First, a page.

JAMAICAN health authorities are bracing for a spike in the number of confirmed COVID-19 cases locally, following yesterday’s arrival of more than 200 stranded Jamaicans from the United States and Canada at Norman Manley International Airport (NMIA) in Kingston.
The US has the largest coronavirus outbreak globally with 1.37 million infections and more than 82,000 deaths, according to data from Johns Hopkins University.
The Jamaicans arrived from Canada, Florida and New York — the epicentre of the outbreak in the US with more than 300,000 infections and close to 22,000 deaths.
A Government source who spoke to the Jamaica Observer yesterday, but asked not to be identified, said that authorities are expecting a sharp increase in the number though the arriving passengers will be quarantined at a St Ann hotel for a minimum of 14 days.
They will be tested for COVID-19 and will be subjected to daily temperature checks, the source said.
Jamaica has now recorded 509 COVID-19 cases.
Several Jamaica Defence Force members were among the group of 20 who arrived from Canada.
The army men, who were in the country for training under the Military Training and Cooperation Program (MTCP), became stranded after the country’s borders were ordered closed on March 24.
Two passengers, who spoke to the Observer briefly before the media were prevented from continuing coverage of the Jamaicans’ arrival, repeatedly expressed that they were happy to be home.
One of the passengers had been away for three months.
Journalists covering their arrival under the Government’s controlled re-entry programme were yesterday escorted from the arrival hall of the NMIA by the police.
The journalists, who were initially granted access to the area to capture the arrival of the first batch of Jamaicans from Florida, were not given an official reason for their removal.
NMIA Chief Operations Officer Dale Davis announced forcefully that except for the Government-run Jamaica Information Service (JIS), no other media were allowed in the area.
He subsequently called on law men to see to the removal of media workers.
Army men were then instructed to man the entrance of the hall.
Yesterday, Foreign Affairs Minister Senator Kamina Johnson Smith, who provided updates including a photo of passengers on one of her social media pages, said that the Jamaicans deserved privacy.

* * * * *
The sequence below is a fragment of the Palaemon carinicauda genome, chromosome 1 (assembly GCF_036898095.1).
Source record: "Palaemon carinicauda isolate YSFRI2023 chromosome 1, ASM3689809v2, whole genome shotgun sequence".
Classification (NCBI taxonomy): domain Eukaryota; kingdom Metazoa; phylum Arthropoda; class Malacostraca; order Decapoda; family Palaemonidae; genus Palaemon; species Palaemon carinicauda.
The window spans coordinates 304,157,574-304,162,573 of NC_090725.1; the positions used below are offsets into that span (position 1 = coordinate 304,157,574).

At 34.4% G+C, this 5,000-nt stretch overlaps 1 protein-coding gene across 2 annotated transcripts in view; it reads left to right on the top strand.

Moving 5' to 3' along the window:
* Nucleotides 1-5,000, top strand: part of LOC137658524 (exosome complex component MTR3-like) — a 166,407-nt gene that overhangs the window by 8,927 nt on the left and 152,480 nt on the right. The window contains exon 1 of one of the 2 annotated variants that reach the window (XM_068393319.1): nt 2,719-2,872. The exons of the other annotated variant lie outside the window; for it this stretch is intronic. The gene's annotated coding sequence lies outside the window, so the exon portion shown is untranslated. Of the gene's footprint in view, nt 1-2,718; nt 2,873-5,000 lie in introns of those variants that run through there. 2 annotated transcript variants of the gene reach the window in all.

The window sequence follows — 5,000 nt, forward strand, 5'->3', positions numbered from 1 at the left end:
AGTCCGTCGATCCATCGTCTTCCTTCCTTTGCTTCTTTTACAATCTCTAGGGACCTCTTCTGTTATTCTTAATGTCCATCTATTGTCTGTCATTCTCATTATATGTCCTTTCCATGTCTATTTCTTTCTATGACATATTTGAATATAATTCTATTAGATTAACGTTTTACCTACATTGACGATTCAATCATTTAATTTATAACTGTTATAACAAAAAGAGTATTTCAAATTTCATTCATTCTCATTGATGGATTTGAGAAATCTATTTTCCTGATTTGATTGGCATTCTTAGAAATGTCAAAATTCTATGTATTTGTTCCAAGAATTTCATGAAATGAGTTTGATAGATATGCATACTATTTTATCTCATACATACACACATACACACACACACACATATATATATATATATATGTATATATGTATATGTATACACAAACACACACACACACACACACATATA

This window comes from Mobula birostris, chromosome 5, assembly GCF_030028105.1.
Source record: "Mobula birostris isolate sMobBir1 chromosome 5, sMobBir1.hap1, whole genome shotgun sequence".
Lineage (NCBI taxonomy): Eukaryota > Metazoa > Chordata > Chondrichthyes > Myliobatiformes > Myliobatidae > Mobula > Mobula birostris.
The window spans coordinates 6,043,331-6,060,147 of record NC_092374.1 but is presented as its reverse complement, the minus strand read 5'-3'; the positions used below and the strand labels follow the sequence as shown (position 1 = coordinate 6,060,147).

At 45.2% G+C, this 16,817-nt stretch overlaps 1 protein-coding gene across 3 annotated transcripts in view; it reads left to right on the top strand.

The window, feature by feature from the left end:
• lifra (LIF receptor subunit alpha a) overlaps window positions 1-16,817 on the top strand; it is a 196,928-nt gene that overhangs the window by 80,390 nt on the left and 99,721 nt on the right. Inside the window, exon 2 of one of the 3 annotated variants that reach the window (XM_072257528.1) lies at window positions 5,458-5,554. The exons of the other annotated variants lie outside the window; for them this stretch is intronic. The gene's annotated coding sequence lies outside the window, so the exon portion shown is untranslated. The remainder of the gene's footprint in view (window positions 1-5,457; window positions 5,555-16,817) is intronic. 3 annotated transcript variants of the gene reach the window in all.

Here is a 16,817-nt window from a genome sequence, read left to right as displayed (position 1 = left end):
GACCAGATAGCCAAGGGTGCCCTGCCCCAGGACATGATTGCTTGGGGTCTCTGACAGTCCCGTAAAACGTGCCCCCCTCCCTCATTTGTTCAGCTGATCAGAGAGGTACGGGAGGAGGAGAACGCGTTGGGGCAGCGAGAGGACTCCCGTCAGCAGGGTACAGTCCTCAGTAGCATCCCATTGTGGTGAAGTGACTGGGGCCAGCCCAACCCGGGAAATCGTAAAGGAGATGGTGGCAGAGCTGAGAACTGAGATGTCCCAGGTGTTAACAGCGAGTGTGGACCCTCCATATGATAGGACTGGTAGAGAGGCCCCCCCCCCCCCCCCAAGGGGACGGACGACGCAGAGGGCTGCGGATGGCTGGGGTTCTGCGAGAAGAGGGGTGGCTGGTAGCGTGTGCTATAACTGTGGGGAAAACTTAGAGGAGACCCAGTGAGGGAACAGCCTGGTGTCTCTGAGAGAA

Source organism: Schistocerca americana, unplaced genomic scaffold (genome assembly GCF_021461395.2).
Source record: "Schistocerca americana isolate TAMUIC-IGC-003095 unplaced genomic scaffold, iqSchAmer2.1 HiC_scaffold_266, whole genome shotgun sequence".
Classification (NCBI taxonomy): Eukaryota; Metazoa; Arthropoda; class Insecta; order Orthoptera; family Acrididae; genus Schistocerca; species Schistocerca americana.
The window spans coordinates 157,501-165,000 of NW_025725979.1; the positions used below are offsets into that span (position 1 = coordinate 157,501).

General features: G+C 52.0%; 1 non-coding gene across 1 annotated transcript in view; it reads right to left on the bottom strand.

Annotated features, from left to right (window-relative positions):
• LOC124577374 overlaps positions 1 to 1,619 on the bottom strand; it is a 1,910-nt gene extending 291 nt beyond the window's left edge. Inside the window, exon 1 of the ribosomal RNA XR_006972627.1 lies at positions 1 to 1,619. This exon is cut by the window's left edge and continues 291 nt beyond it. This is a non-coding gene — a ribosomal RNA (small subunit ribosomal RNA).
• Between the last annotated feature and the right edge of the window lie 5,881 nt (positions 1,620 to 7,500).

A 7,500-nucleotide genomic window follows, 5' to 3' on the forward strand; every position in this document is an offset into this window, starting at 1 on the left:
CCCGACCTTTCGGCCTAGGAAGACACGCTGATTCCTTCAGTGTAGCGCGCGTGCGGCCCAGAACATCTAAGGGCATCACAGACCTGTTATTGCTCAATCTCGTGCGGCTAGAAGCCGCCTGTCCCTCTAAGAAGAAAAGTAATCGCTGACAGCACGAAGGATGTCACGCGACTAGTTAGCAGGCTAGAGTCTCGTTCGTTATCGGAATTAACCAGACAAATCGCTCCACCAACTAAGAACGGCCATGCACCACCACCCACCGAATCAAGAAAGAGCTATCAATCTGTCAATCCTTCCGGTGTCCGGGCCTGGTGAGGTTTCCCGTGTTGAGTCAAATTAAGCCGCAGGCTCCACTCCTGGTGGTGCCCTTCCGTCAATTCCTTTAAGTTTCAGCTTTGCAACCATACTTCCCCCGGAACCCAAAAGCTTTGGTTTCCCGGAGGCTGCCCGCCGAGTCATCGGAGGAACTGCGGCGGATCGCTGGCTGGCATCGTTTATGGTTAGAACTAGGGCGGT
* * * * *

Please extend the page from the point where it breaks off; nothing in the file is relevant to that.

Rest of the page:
Johnson Smith blasted journalists in subsequent Twitter posts, suggesting that coverage of the passengers was insensitive and inhumane.
“Today was hugely emotional. Wonderful to welcome Jamaicans returning home but so many with different challenges. Is it too much to ask that they could have a little privacy? Furthermore, no one, including media, is ever allowed into the immigration and Customs hall!
“Jamaica encourages freedom of the press, the world knows it! That’s why we are 6th in the world. But freedom of the press should not mean insensitivity nor inhumanity. Why would you want to witness passengers’ health checks before transportation? People have a right to privacy,” said Johnson Smith.
She further added that JIS was “allowed to take some footage just to show there was nothing to hide”.
The Opposition People’s National Party spokesman on information Julian Robinson, in a release last night, said “the blocking of journalists who turned up at the Norman Manley International Airport to provide coverage of the arrival of Jamaicans who were stranded overseas is unacceptable and an unnecessary blot on Jamaica’s excellent ranking on the global press freedom index”.
“…The nation relies on the press to keep our people informed, and a matter of the arrival of Jamaicans who were stranded overseas on account of COVID-19 restrictions is of extremely high public interest,” said Robinson.
The JetBlue flight, which came in from Florida, landed about 10:00 am with 94 Jamaicans on-board.
A second JetBlue flight carrying more than 90 passengers from New York landed at 11:45 am.
The WestJet flight from Canada arrived sometime after 1:00 pm.
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